A strong Aussie dollar and a wealth of online information mean it’s never been easier to invest overseas. However, those who dined on similar logic ten years ago may wish they’d skipped a meal.
The MSCI world stock market index has withered by 0.73% per year over the past decade. Though it’s a damning statistic, stock prices in 1999 were intoxicated by the excitement of the new millenium and in many cases it’s taken a decade for earnings to catch up. With valuations now looking more reasonable, this augurs favourably for future returns.
Successful international investing isn’t guaranteed by our strong currency, though. Practicalities, such as having time to commit to learning about new businesses and negotiating various taxation and legal regimes, for example, put many investors off the idea of diversifying their portfolios overseas. But for those interested, this blog aims to help get you started.
Choosing a broker
I use Commonwealth Bank’s Pershing service, a decision born mainly of convenience. You can download the application forms online and the service is relatively efficient, though the website is slow. Here’s how it works.
Once your application has been approved, you’ll be issued logon details as though it were an ordinary Australian brokerage account, but you can’t place an order without first making a foreign currency deposit.
I’ve only traded in the US, but if I call Pershing before 10:30am, or thereabouts, cash will be withdrawn from my local bank account and converted into US dollars at the morning’s prevailing exchange rate. If you miss the cut off, you’ll be waiting another 24 hours before your funds are exchanged and a further 24 hours after that before your funds are available to trade. Your cash won’t earn interest, either, so the opportunity cost of holding US dollars, for example, is high.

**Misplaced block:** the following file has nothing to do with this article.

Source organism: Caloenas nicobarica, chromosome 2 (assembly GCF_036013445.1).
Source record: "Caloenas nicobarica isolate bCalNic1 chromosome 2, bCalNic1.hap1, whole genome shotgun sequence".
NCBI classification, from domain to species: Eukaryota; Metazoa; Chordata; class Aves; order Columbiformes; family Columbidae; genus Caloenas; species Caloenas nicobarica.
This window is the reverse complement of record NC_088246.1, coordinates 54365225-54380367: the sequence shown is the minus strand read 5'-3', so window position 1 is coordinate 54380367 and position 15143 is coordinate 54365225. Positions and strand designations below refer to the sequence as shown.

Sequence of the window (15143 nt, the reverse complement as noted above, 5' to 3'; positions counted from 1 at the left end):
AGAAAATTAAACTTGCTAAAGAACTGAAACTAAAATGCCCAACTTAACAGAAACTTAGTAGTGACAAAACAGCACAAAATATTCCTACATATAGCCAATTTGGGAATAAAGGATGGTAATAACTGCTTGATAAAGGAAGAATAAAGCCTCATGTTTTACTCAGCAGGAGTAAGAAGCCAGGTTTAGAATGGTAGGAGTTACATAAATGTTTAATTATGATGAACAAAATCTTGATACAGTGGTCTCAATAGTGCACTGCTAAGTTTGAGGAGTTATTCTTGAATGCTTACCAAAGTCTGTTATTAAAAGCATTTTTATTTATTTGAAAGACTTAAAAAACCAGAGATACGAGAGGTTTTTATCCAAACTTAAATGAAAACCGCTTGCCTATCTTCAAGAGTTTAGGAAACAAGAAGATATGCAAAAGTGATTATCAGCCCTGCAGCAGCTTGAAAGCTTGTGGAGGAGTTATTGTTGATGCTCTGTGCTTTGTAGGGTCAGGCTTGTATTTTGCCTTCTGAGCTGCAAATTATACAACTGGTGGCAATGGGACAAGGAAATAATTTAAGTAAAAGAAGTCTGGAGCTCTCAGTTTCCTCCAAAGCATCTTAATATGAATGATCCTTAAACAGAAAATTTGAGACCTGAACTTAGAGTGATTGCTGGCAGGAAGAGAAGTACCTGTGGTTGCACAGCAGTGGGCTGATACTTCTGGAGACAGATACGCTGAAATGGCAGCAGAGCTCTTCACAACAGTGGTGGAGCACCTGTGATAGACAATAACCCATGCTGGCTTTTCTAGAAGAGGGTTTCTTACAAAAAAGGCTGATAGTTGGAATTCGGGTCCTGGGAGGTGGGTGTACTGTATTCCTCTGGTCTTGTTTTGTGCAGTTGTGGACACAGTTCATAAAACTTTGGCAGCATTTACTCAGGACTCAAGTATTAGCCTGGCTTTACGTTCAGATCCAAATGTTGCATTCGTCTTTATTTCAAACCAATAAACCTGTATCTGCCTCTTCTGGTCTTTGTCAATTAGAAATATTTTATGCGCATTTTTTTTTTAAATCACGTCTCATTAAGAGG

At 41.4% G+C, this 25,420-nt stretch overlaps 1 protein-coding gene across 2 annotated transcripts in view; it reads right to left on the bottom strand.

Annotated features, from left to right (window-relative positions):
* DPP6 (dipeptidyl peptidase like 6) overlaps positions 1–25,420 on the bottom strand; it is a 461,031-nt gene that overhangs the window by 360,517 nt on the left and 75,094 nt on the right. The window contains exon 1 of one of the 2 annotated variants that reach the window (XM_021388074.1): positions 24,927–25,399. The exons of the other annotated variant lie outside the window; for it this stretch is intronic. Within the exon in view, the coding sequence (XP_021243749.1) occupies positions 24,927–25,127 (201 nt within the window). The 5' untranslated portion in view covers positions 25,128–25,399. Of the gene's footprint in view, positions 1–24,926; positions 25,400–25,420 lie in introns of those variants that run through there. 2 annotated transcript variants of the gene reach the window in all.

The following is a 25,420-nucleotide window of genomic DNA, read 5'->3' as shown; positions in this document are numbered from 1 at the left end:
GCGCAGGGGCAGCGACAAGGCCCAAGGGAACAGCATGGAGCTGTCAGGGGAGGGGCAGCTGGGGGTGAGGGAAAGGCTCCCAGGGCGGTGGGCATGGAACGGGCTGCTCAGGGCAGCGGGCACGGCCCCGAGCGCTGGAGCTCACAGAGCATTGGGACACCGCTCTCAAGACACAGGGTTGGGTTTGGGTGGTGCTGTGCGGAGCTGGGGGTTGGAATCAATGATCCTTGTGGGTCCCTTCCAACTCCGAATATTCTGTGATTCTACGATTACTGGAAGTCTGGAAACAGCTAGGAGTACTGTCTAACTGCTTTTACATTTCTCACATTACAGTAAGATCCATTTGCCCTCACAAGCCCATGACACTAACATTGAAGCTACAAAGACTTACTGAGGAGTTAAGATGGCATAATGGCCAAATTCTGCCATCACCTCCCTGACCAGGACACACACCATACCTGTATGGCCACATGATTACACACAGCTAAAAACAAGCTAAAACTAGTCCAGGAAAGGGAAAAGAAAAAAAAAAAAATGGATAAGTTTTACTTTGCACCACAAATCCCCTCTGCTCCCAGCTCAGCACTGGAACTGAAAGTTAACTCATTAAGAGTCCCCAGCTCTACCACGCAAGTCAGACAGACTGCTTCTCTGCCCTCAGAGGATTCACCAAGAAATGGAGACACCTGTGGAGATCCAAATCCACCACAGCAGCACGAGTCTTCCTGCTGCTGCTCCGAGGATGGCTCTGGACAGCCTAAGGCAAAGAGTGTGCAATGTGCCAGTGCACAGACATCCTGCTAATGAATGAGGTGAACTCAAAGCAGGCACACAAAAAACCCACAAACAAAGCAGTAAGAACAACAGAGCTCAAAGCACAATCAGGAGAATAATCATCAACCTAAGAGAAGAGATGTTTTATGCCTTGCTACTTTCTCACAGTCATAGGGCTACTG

Service and cost
Pershing provides access to the world’s major markets but the costs vary. For example, Pershing’s minimum US brokerage charge is currently US$65; potentially four times what you might pay in Australia. This is particularly onerous if you’re investing small amounts. Be sure to ask what protection you have, if any, against your broker getting into financial trouble.
The other foreign online broker we’re aware of but haven’t investigated is US-listed Interactive Brokers, which seemingly offers lower transaction costs and is relatively easy to open an account with.
Taxation is considerably more complicated with overseas investments and your author is not an expert. However, you can make life much easier by keeping your transaction records, including dividends (showing withholding tax that you might be able to claim a refund for) and the exchange rate on the day the transaction took place. Pershing only holds these details for two years, for example, so remember to keep a well secured personal copy as well.
The Australian Tax Office provides a schedule of average exchange rates each year to assist investors. However, I find it far easier to open Yahoo! Finance, which provides current and historical exchange rates for major currencies at the touch of a button.
Not many investors have the time or inclination to invest overseas. But if you have experience or tips that could benefit others, such as a good online broker, helpful websites or a tax tips and traps, for example, then please leave your comments below.
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